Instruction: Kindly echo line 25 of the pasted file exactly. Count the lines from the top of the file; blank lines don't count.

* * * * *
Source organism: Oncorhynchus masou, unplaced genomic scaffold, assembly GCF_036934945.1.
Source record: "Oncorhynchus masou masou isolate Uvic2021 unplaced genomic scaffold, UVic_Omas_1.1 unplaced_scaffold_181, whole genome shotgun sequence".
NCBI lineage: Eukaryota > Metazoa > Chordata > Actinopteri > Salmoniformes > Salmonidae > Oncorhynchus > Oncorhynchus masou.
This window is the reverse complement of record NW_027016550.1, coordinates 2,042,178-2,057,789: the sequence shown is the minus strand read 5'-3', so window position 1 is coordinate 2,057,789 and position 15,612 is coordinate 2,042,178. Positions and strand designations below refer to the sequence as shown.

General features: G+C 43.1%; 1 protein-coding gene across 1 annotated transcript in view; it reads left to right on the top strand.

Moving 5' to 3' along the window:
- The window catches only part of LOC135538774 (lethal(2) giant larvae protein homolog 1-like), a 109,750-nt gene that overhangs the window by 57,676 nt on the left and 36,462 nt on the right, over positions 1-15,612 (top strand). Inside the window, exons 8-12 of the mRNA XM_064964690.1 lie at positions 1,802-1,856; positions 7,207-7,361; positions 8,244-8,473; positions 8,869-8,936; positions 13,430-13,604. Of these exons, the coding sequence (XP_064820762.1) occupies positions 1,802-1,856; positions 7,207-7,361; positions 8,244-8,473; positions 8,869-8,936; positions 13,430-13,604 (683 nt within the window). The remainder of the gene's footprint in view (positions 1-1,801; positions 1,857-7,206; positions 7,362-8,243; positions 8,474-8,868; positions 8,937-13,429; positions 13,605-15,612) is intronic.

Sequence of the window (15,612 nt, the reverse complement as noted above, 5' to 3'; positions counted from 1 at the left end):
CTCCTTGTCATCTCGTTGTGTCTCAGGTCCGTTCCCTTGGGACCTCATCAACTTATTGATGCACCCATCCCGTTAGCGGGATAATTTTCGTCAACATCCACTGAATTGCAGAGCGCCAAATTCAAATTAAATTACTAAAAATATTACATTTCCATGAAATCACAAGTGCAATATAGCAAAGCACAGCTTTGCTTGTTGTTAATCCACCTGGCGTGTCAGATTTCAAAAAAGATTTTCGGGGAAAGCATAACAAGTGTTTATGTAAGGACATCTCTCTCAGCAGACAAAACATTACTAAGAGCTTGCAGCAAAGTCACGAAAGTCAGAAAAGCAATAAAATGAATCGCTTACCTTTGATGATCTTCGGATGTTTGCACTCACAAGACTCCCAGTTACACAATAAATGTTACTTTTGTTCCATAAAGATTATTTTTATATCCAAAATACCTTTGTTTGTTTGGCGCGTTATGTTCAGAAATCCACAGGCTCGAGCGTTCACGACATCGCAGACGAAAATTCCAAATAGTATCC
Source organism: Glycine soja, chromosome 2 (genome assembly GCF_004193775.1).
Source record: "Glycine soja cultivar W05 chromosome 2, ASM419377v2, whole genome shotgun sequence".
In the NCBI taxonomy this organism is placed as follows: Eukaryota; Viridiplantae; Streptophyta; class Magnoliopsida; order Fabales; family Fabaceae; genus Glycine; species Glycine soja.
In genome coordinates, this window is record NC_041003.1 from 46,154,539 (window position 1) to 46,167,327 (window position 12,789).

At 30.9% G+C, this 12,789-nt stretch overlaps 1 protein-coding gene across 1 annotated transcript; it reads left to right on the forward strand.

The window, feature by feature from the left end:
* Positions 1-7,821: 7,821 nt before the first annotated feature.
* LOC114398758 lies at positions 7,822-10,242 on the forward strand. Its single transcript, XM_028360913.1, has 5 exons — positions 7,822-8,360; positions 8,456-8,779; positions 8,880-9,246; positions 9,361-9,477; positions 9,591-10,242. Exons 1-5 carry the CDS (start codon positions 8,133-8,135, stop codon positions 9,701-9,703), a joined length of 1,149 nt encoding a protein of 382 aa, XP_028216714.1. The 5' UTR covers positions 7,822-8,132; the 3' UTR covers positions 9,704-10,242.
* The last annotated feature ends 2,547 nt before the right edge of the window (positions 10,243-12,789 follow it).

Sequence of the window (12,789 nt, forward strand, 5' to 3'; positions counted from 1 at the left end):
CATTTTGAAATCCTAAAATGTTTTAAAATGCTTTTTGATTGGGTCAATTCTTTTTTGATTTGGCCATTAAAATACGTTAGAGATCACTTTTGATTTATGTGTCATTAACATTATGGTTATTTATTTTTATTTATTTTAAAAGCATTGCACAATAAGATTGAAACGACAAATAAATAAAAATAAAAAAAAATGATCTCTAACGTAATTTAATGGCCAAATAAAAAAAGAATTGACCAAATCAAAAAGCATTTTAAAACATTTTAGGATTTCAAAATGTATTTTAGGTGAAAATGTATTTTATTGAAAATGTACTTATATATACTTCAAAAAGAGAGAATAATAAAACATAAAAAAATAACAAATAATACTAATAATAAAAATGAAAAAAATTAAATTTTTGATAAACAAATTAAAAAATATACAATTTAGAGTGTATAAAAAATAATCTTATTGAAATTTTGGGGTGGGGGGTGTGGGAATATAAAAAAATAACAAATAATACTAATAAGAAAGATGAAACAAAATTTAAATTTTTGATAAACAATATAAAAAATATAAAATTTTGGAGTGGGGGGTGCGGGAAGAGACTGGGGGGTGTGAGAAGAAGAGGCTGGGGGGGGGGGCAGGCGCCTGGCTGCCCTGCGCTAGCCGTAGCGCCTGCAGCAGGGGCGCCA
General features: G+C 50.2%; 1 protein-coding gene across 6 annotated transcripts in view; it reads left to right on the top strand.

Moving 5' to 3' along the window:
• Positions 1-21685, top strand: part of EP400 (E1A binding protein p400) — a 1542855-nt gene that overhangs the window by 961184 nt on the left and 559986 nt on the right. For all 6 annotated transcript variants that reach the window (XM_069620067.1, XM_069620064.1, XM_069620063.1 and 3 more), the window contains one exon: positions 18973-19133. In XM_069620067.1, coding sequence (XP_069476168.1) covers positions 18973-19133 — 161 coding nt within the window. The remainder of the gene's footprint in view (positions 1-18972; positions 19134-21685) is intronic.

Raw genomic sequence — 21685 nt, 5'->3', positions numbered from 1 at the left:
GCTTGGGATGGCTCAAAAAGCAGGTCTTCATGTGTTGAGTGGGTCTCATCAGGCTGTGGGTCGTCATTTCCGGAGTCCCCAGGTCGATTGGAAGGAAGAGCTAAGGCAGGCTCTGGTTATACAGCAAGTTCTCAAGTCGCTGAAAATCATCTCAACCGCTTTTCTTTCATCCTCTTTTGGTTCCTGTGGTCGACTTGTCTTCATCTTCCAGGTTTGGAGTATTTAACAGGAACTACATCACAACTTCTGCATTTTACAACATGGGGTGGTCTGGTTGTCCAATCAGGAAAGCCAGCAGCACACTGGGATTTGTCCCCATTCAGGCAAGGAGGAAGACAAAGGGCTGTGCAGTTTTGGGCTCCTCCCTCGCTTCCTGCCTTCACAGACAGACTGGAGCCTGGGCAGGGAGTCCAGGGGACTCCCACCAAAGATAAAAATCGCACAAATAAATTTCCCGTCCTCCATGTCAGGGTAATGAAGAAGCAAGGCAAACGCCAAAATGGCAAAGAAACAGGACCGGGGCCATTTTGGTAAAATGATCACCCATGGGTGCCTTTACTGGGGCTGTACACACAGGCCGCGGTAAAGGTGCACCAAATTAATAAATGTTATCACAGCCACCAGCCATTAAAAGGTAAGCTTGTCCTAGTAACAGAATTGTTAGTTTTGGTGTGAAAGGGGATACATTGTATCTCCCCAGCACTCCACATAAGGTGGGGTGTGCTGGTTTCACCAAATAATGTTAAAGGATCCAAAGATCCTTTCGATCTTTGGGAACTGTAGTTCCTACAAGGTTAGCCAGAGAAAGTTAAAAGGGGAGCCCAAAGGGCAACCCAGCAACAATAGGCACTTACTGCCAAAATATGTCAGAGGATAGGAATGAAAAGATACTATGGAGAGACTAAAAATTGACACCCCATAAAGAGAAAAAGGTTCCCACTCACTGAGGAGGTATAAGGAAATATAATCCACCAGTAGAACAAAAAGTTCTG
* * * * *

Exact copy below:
GCTTGGGATGGCTCAAAAAGCAGGTCTTCATGTGTTGAGTGGGTCTCATCAGGCTGTGGGTCGTCATTTCCGGAGTCCCCAGGTCGATTGGAAGGAAGAGCTAAGGCAGGCTCTGGTTATACAGCAAGTTCTCAAGTCGCTGAAAATCATCTCAACCGCTTTTCTTTCATCCTCTTTTGGTTCCTGTGGTCGACTTGTCTTCATCTTCCAGGTTTGGAGTATTTAACAGGAACTACATCACAACTTCTGCATTTTACAACATGGGGTGGTCTGGTTGTCCAATCAGGAAAGCCAGCAGCACACTGGGATTTGTCCCCATTCAGGCAAGGAGGAAGACAAAGGGCTGTGCAGTTTTGGGCTCCTCCCTCGCTTCCTGCCTTCACAGACAGACTGGAGCCTGGGCAGGGAGTCCAGGGGACTCCCACCAAAGATAAAAATCGCACAAATAAATTTCCCGTCCTCCATGTCAGGGTAATGAAGAAGCAAGGCAAACGCCAAAATGGCAAAGAAACAGGACCGGGGCCATTTTGGTAAAATGATCACCCATGGGTGCCTTTACTGGGGCTGTACACACAGGCCGCGGTAAAGGTGCACCAAATTAATAAATGTTATCACAGCCACCAGCCATTAAAAGGTAAGCTTGTCCTAGTAACAGAATTGTTAGTTTTGGTGTGAAAGGGGATACATTGTATCTCCCCAGCACTCCACATAAGGTGGGGTGTGCTGGTTTCACCAAATAATGTTAAAGGATCCAAAGATCCTTTCGATCTTTGGGAACTGTAGTTCCTACAAGGTTAGCCAGAGAAAGTTAAAAGGGGAGCCCAAAGGGCAACCCAGCAACAATAGGCACTTACTGCCAAAATATGTCAGAGGATAGGAATGAAAAGATACTATGGAGAGACTAAAAATTGACACCCCATAAAGAGAAAAAGGTTCCCACTCACTGAGGAGGTATAAGGAAATATAATCCACCAGTAGAACAAAAAGTTCTG